Transforming growth factor beta and interleukin-1: a paradigm for opposing regulation of haemopoiesis.
Ruscetti FW., Dubois CM., Jacobsen SE., Keller JR.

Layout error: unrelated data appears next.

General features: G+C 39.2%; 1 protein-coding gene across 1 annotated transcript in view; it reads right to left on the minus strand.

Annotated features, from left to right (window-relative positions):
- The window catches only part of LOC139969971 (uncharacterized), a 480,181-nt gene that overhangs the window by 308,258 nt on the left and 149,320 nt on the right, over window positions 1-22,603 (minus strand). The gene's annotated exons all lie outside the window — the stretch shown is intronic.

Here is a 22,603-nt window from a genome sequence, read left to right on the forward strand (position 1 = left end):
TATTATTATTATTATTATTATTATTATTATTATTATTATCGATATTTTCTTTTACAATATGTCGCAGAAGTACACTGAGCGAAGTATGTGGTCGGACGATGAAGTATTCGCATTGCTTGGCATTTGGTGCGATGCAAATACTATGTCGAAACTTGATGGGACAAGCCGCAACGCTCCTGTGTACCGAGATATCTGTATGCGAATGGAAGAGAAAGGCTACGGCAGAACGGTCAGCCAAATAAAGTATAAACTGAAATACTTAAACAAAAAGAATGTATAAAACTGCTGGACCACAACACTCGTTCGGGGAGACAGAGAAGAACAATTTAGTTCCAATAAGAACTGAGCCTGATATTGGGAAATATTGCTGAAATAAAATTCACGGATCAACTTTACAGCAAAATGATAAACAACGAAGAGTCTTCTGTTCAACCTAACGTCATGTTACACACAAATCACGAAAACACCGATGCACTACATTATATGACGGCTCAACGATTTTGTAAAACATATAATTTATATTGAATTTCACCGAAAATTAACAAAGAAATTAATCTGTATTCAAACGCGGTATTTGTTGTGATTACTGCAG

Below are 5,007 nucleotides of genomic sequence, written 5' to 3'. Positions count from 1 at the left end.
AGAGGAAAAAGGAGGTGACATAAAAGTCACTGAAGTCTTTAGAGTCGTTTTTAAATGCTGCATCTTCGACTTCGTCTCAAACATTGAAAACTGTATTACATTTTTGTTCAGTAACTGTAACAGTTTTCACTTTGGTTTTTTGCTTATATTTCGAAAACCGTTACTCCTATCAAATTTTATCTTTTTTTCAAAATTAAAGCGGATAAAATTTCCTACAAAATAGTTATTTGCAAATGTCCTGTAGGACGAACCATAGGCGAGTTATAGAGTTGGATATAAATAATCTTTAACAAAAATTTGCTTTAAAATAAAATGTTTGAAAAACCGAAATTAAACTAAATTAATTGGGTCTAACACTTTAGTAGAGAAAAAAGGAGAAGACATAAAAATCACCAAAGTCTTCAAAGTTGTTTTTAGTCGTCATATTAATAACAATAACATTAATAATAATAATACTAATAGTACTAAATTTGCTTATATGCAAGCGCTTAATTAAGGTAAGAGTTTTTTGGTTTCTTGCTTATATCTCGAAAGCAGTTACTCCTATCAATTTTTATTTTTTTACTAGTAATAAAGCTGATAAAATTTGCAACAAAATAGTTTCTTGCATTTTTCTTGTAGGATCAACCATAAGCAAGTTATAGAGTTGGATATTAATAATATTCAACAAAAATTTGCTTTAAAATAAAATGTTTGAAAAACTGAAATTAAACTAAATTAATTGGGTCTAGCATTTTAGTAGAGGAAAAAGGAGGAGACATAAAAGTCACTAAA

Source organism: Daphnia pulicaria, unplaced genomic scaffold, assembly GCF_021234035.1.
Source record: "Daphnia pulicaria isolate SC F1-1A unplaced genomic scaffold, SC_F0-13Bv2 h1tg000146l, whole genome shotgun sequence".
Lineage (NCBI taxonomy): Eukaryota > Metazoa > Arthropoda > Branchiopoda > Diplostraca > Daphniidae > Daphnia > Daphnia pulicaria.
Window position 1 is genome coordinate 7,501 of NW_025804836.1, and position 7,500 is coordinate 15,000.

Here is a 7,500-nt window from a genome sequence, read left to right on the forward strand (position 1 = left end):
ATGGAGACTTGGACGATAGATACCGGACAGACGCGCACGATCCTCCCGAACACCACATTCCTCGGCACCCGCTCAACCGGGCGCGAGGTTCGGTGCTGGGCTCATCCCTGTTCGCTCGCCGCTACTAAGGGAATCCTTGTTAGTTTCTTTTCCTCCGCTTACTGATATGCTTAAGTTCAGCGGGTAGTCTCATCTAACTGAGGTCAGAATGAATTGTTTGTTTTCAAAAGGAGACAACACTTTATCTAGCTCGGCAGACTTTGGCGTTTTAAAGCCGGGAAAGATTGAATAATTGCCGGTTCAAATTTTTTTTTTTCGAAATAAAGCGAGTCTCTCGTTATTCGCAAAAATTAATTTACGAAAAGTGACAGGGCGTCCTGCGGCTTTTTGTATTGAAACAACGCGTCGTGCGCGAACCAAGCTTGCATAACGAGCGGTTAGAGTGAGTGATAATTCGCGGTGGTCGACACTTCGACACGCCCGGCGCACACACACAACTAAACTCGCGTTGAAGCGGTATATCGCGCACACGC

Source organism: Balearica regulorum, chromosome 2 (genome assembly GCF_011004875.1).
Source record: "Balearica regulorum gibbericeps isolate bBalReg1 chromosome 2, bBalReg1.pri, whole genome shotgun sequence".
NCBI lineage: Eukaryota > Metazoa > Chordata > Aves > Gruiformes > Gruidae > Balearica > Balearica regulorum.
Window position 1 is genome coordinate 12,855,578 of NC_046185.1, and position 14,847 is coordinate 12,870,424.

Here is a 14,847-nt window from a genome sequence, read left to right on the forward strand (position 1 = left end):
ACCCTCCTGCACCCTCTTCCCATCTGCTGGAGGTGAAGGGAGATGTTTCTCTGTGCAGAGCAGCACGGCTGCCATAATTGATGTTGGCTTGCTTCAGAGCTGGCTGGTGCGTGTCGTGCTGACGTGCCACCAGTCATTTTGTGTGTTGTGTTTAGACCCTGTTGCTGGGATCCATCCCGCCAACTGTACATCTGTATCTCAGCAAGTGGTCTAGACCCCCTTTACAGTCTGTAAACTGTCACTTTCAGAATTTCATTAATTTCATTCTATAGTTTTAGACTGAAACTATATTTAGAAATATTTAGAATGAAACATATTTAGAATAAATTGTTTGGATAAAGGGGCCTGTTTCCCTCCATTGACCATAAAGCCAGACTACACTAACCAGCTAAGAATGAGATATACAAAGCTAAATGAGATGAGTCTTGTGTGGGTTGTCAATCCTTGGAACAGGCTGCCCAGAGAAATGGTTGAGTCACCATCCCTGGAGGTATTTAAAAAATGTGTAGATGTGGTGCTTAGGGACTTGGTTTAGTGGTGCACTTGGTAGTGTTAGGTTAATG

The polypeptide cytokines, IL-1 and TGF-beta affect nearly every tissue and cell type in the body. IL-1 is the prototype of the proinflammatory molecule while TGF-beta is essentially anti-inflammatory. IL-1 is part of the cascade of cytokines that are produced during microbial invasion or bodily injury and enhance a variety of host responses, particularly in the immunological and haemopoietic systems, while TGF-beta acts as an inhibitor of these responses. At several levels, IL-1 and TGF-beta act in opposition to one another. IL-1 stimulates the expression of many genes in lymphoid and marrow stromal cells that stimulate haemopoietic cell growth and differentiation, while TGF-beta inhibits these IL-1 mediated effects. Also, TGF-beta stimulates secretion of the IL-1Ra. In addition, IL-1 induces the cell surface expression of cytokine receptors on lymphoid and haemopoietic cells, while TGF-beta dramatically inhibits the cell surface expression of these receptors, including the IL-1 receptor. Finally, IL-1 augments lymphoid and haemopoietic cell growth and TGF-beta potently inhibits this proliferation. The interactions of these cytokines serve to illustrate that the net balance of stimulatory and inhibitory signals determines the fate of a given cell which may be responsible for regulating homeostatic cell growth (Figure 1). Thus, the regulation of cytokine production and/or antagonism of their effects continues to be a therapeutic goal in the treatment of many diseases.